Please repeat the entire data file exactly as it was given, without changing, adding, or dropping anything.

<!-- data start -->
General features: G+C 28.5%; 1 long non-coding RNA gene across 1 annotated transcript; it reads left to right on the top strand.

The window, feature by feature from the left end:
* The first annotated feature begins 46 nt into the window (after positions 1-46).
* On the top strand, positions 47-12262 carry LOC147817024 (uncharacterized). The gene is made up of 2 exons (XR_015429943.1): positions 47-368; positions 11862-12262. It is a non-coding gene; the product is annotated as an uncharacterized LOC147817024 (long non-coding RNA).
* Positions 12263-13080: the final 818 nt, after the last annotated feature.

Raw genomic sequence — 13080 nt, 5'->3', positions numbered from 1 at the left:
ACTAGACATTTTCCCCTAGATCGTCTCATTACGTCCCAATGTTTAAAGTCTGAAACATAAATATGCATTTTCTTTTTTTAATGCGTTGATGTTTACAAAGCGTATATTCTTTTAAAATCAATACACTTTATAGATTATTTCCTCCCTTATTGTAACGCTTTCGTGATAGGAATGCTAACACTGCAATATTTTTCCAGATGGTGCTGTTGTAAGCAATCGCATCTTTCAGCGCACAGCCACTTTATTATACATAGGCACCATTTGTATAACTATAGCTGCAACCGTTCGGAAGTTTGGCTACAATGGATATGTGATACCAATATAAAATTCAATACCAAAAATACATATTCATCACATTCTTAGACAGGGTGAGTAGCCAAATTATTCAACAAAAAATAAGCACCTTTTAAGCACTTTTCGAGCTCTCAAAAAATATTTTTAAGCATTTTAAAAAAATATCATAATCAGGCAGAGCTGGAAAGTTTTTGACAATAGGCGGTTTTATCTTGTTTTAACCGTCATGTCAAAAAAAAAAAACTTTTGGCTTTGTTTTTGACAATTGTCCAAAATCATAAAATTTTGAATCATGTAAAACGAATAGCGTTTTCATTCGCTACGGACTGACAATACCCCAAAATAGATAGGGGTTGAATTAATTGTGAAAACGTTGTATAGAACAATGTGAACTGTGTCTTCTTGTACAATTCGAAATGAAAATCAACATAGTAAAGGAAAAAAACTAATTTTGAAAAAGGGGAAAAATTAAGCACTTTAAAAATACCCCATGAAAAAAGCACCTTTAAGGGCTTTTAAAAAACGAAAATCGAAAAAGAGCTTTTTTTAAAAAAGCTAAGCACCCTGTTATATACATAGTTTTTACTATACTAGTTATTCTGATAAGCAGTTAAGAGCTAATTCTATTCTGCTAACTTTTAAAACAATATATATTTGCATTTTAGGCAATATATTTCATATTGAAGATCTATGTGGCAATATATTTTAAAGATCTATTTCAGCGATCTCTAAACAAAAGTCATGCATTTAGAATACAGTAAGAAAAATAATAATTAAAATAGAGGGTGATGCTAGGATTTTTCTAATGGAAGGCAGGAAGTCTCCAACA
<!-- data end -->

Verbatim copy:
General features: G+C 28.5%; 1 long non-coding RNA gene across 1 annotated transcript; it reads left to right on the top strand.

The window, feature by feature from the left end:
* The first annotated feature begins 46 nt into the window (after positions 1-46).
* On the top strand, positions 47-12262 carry LOC147817024 (uncharacterized). The gene is made up of 2 exons (XR_015429943.1): positions 47-368; positions 11862-12262. It is a non-coding gene; the product is annotated as an uncharacterized LOC147817024 (long non-coding RNA).
* Positions 12263-13080: the final 818 nt, after the last annotated feature.

Raw genomic sequence — 13080 nt, 5'->3', positions numbered from 1 at the left:
ACTAGACATTTTCCCCTAGATCGTCTCATTACGTCCCAATGTTTAAAGTCTGAAACATAAATATGCATTTTCTTTTTTTAATGCGTTGATGTTTACAAAGCGTATATTCTTTTAAAATCAATACACTTTATAGATTATTTCCTCCCTTATTGTAACGCTTTCGTGATAGGAATGCTAACACTGCAATATTTTTCCAGATGGTGCTGTTGTAAGCAATCGCATCTTTCAGCGCACAGCCACTTTATTATACATAGGCACCATTTGTATAACTATAGCTGCAACCGTTCGGAAGTTTGGCTACAATGGATATGTGATACCAATATAAAATTCAATACCAAAAATACATATTCATCACATTCTTAGACAGGGTGAGTAGCCAAATTATTCAACAAAAAATAAGCACCTTTTAAGCACTTTTCGAGCTCTCAAAAAATATTTTTAAGCATTTTAAAAAAATATCATAATCAGGCAGAGCTGGAAAGTTTTTGACAATAGGCGGTTTTATCTTGTTTTAACCGTCATGTCAAAAAAAAAAAACTTTTGGCTTTGTTTTTGACAATTGTCCAAAATCATAAAATTTTGAATCATGTAAAACGAATAGCGTTTTCATTCGCTACGGACTGACAATACCCCAAAATAGATAGGGGTTGAATTAATTGTGAAAACGTTGTATAGAACAATGTGAACTGTGTCTTCTTGTACAATTCGAAATGAAAATCAACATAGTAAAGGAAAAAAACTAATTTTGAAAAAGGGGAAAAATTAAGCACTTTAAAAATACCCCATGAAAAAAGCACCTTTAAGGGCTTTTAAAAAACGAAAATCGAAAAAGAGCTTTTTTTAAAAAAGCTAAGCACCCTGTTATATACATAGTTTTTACTATACTAGTTATTCTGATAAGCAGTTAAGAGCTAATTCTATTCTGCTAACTTTTAAAACAATATATATTTGCATTTTAGGCAATATATTTCATATTGAAGATCTATGTGGCAATATATTTTAAAGATCTATTTCAGCGATCTCTAAACAAAAGTCATGCATTTAGAATACAGTAAGAAAAATAATAATTAAAATAGAGGGTGATGCTAGGATTTTTCTAATGGAAGGCAGGAAGTCTCCAACA